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Frida Scheps was born in 1936 to a Russian-Jewish immigrant family living in Paris, France. Frida's father, an engineer by profession, wanted to move the family to Palestine. Shortly before the war, Mr. Scheps travelled to Jerusalem to pave the way for the move. While he was making the necessary arrangements, war broke out in Europe, and Frida and her mother were trapped in France.
In 1940, the Nazis invaded France and the persecution of the Jews of France began. At first, various laws restricting the rights of the French Jewish community were enacted. But by 1942, the Germans began rounding up Jews and shipping them to various death camps in Poland.
Seeking somehow to save her six year-old daughter, Mrs. Scheps placed Frida in a Catholic convent school at the Chateau de Beaujeu. Isolated from her past, Frida soon began to forget her Jewish roots. She soon became the best student in her class at catechism and asked to be baptized as a Catholic. Mrs. Scheps wrote to her daughter, begging her not to abandon her faith.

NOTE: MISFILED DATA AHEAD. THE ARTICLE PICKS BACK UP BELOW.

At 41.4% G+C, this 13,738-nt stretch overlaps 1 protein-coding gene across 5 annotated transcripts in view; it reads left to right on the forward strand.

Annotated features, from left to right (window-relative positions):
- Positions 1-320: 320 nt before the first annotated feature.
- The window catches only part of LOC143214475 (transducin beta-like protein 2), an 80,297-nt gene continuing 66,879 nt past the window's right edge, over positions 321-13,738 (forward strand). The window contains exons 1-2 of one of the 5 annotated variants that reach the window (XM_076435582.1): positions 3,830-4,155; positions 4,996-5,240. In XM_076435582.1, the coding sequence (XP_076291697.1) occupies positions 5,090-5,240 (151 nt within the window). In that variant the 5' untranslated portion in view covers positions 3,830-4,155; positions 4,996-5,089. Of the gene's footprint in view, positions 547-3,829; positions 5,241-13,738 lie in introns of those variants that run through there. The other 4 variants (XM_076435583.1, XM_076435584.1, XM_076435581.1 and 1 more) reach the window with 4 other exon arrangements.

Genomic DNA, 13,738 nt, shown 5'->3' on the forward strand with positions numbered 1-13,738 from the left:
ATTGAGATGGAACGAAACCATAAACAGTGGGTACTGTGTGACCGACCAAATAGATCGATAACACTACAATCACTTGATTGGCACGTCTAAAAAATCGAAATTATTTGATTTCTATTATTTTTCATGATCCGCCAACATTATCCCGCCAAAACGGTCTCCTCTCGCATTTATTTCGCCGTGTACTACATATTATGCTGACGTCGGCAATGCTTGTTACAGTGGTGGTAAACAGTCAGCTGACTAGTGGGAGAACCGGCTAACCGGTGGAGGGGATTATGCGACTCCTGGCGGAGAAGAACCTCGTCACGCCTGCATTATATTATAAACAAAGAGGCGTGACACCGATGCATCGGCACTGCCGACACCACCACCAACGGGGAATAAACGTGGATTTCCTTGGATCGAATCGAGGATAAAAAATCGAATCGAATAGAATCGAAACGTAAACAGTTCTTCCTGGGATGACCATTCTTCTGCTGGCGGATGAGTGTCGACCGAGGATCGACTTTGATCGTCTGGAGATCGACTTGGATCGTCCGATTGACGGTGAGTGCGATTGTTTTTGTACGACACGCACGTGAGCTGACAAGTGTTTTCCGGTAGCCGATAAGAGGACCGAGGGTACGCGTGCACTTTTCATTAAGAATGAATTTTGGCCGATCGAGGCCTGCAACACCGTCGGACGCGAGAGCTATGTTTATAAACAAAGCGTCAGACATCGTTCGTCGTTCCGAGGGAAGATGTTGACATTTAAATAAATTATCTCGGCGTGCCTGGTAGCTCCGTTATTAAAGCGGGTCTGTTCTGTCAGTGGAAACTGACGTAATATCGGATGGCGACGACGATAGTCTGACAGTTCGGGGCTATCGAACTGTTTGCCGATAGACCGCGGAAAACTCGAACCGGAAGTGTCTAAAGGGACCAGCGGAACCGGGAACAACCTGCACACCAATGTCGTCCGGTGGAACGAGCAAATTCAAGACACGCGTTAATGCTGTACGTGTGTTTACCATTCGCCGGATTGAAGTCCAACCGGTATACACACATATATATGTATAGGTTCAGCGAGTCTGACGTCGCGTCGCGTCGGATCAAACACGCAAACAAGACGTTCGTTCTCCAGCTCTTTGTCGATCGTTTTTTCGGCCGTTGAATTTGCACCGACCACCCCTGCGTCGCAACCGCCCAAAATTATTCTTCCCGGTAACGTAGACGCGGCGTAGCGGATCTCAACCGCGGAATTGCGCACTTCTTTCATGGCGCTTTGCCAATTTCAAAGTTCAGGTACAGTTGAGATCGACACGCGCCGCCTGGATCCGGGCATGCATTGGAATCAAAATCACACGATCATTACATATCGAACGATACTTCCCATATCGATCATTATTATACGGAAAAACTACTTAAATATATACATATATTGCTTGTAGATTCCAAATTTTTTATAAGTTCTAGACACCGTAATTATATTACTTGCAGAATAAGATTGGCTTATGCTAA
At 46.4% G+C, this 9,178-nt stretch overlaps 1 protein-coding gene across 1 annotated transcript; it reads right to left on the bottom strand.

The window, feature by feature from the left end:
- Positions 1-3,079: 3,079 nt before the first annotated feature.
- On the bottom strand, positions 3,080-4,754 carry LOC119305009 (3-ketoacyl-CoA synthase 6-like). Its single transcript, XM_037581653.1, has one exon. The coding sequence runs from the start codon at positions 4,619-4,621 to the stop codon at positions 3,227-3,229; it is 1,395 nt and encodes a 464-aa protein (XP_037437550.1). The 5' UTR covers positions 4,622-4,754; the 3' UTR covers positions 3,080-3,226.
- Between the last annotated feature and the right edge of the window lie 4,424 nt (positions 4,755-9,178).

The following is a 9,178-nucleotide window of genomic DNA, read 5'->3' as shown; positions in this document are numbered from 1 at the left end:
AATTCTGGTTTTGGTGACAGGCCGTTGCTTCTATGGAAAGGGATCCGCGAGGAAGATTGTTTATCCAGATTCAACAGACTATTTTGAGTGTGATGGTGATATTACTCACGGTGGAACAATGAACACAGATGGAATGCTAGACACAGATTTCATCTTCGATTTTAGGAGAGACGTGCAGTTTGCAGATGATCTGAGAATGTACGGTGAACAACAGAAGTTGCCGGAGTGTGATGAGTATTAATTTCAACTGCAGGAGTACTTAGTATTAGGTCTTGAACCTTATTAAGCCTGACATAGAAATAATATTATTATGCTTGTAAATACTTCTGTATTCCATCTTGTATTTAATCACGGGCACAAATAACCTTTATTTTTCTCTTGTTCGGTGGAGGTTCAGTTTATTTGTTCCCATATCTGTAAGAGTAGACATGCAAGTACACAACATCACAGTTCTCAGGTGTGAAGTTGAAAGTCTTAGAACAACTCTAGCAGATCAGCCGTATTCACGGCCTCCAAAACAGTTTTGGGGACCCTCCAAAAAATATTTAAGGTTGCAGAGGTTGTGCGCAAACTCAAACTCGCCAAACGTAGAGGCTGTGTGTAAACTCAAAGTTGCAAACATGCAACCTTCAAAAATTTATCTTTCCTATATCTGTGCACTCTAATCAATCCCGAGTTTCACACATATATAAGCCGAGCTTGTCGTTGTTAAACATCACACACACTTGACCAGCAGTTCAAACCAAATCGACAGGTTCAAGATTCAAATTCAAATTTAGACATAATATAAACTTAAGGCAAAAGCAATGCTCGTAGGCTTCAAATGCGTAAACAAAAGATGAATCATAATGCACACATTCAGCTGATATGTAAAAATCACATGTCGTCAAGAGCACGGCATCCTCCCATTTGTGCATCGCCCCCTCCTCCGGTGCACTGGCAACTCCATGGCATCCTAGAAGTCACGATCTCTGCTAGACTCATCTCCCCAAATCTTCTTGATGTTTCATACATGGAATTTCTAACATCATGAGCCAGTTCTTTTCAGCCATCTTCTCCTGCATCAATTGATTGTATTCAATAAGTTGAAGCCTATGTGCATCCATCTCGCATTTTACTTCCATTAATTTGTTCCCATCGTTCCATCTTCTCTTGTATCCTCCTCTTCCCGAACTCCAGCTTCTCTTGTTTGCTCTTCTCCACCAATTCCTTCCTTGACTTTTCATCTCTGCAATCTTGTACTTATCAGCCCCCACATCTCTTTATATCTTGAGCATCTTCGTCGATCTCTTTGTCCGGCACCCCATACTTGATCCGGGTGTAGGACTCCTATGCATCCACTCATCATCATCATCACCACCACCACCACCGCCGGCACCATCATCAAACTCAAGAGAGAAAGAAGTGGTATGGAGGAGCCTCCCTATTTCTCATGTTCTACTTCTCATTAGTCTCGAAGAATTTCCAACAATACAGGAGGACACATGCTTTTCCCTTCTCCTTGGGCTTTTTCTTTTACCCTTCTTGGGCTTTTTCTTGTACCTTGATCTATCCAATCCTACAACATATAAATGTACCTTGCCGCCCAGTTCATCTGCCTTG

Frida received packages from her mother on a regular basis. One day, however, the packages stopped coming. Frida understood that the Germans had taken her mother away. In the middle of the night, Frida was haunted by dreams reminding her of her Jewish heritage. At the end of the war, nine year-old Frida left the convent school. Two years later, she was reunited with her father in Jerusalem.